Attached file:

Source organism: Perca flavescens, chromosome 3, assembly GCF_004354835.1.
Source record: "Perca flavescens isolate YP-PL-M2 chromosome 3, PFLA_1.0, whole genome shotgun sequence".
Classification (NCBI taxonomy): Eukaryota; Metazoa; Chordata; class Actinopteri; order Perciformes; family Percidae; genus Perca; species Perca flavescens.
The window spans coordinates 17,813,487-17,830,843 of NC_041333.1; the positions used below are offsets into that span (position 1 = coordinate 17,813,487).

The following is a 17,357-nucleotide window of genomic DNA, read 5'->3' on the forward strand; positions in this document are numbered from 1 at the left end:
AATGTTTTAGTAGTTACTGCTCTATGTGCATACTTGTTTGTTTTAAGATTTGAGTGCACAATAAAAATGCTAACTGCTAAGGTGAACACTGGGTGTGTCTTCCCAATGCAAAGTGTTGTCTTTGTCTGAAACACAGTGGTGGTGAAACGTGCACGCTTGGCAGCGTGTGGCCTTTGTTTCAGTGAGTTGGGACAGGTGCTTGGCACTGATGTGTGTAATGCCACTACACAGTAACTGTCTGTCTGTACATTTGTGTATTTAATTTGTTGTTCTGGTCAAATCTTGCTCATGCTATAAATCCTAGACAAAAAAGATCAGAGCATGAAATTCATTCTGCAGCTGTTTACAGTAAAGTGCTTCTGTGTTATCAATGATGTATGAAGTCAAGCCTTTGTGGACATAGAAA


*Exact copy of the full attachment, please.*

Source organism: Perca flavescens, chromosome 3, assembly GCF_004354835.1.
Source record: "Perca flavescens isolate YP-PL-M2 chromosome 3, PFLA_1.0, whole genome shotgun sequence".
Classification (NCBI taxonomy): Eukaryota; Metazoa; Chordata; class Actinopteri; order Perciformes; family Percidae; genus Perca; species Perca flavescens.
The window spans coordinates 17,813,487-17,830,843 of NC_041333.1; the positions used below are offsets into that span (position 1 = coordinate 17,813,487).

The following is a 17,357-nucleotide window of genomic DNA, read 5'->3' on the forward strand; positions in this document are numbered from 1 at the left end:
AATGTTTTAGTAGTTACTGCTCTATGTGCATACTTGTTTGTTTTAAGATTTGAGTGCACAATAAAAATGCTAACTGCTAAGGTGAACACTGGGTGTGTCTTCCCAATGCAAAGTGTTGTCTTTGTCTGAAACACAGTGGTGGTGAAACGTGCACGCTTGGCAGCGTGTGGCCTTTGTTTCAGTGAGTTGGGACAGGTGCTTGGCACTGATGTGTGTAATGCCACTACACAGTAACTGTCTGTCTGTACATTTGTGTATTTAATTTGTTGTTCTGGTCAAATCTTGCTCATGCTATAAATCCTAGACAAAAAAGATCAGAGCATGAAATTCATTCTGCAGCTGTTTACAGTAAAGTGCTTCTGTGTTATCAATGATGTATGAAGTCAAGCCTTTGTGGACATAGAAA